Structures of visual literacy and knowledge such as the University of Cape Town, Rhodes University and Chancellor College at University of Malawi are still uncritically steeped in colonial curricula and Eurocentric models of making and engaging with art objects and their purpose. This brings to mind current debates on the repatriation of artefacts back to Africa and misgivings in terms of their care based on western conservationist practices. Prominent universities in Southern Africa, independent art spaces in East Africa, the strong art market in West Africa and emerging spaces in the North are a broad spectrum that shows us that there is a diversity of our art historical awareness, tools of criticality, life experience and levels of education on the continent. Yet there tends to be the impression that there is only space to engage critically with globally familiar modes of presentation of art and culture. There needs to be an examination and investigation of the vast local genealogies that encourages practitioners to become the tellers of their own histories in the face of current African realities. This requires thinking outside of the imposed Western matrix when it comes to the stimulation of knowledge systems and knowledge production, creating space that is open to the possibilities presented by non-formal art and art education initiatives. A system that is multimodal – varied in its ability to be local and global at the same time. The creation of our own stories and the caring for our histories in a way that allows for the heralding of emancipated futures.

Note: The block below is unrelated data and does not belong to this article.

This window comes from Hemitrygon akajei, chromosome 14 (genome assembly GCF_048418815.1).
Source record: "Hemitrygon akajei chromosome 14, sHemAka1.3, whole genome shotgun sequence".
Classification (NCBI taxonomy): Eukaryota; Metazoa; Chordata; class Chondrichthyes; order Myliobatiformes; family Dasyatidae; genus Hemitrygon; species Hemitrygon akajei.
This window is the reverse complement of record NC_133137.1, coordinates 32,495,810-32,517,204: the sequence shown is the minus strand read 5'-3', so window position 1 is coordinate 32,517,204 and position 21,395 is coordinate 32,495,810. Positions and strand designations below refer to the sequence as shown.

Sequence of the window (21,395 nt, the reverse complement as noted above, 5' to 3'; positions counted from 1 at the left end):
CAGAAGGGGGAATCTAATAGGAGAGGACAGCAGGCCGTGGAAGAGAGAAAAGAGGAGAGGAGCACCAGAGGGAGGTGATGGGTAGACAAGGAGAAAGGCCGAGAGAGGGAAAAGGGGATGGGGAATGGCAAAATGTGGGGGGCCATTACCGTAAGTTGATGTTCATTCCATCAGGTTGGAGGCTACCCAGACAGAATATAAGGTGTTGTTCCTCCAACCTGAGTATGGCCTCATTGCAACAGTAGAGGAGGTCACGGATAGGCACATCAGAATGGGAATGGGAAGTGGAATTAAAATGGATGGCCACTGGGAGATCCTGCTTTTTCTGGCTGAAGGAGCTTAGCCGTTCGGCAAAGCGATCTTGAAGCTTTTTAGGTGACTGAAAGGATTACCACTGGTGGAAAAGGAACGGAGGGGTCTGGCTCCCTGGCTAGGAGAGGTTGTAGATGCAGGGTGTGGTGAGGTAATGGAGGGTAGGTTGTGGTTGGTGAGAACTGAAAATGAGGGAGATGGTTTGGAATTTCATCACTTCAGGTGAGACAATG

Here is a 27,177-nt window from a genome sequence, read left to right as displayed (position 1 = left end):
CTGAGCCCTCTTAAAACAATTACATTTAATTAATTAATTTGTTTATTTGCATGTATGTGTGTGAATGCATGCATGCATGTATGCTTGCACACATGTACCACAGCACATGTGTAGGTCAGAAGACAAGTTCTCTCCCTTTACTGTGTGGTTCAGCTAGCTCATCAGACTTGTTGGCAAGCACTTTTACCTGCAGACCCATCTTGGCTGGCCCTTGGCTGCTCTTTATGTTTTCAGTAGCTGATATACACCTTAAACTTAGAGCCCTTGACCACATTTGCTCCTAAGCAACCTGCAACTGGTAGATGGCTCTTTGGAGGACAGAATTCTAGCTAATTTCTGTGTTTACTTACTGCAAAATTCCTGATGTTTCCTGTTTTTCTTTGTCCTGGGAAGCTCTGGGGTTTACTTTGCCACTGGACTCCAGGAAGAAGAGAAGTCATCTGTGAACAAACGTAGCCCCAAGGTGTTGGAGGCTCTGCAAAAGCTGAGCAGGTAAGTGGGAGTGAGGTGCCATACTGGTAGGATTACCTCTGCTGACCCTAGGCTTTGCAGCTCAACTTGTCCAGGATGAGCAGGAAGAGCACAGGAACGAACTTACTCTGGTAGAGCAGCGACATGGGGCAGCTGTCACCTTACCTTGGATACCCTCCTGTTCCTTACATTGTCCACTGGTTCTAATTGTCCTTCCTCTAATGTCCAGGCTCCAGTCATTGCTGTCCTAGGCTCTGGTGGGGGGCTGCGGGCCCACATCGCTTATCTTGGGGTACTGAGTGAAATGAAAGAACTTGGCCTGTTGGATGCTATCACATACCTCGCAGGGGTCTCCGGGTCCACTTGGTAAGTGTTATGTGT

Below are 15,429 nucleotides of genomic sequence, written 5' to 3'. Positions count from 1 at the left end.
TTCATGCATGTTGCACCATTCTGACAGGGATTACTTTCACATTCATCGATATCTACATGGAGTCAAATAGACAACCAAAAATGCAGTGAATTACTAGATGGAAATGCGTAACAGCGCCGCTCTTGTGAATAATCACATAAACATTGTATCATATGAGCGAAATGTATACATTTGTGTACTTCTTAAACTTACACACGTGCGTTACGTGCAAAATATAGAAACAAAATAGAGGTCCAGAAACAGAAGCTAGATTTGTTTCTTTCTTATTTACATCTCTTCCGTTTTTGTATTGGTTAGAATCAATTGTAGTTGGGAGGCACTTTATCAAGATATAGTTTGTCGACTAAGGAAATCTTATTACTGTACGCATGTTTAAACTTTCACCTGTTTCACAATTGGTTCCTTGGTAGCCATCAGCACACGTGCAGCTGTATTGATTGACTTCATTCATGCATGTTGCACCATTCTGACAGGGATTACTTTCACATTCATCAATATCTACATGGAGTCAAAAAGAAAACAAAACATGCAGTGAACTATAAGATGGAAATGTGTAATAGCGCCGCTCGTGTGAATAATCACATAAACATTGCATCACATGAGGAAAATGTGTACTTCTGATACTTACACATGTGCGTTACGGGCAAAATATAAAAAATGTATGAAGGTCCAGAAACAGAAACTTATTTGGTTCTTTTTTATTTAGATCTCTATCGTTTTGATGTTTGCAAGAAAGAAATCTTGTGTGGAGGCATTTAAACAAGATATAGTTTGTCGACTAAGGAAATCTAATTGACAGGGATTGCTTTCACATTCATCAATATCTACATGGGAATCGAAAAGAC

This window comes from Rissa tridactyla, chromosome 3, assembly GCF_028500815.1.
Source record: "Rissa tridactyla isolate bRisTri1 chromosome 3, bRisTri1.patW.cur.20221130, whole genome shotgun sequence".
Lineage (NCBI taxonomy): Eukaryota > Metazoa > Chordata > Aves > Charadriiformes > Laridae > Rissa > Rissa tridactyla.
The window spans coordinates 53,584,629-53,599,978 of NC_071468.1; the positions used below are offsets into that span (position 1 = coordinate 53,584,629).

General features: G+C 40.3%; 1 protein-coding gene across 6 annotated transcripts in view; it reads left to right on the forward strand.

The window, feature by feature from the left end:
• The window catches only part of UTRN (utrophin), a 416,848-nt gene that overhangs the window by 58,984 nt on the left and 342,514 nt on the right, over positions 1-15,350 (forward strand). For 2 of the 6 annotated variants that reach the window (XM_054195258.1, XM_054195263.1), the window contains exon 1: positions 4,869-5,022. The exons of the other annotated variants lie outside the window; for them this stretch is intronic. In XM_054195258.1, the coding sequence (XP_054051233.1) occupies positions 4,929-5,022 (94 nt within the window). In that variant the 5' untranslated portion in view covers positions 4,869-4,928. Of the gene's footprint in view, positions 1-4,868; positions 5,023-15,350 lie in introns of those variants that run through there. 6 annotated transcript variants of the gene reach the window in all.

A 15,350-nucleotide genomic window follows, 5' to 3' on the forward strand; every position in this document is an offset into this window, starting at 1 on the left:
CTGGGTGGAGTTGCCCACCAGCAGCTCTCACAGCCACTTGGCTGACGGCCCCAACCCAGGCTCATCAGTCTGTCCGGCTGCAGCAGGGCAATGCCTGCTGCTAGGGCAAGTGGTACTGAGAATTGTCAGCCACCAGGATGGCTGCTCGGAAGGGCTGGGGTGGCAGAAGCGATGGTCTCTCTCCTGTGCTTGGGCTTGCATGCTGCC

One must also cast a critical eye on the African art boom that doesn’t nurture a space of slow development. A boom that is tied to a system of accelerated production on demand. A pouring into those spaces that aren’t afforded the resources to have those engagements. So, in thinking about the gathering, interpretation and dissemination of knowledge is to think about the making of artistic work, the writing and framing of exhibitions and art history and the complexities inherent in this practice from an African position, particularly in spaces that do not have the infrastructure to facilitate this relearning.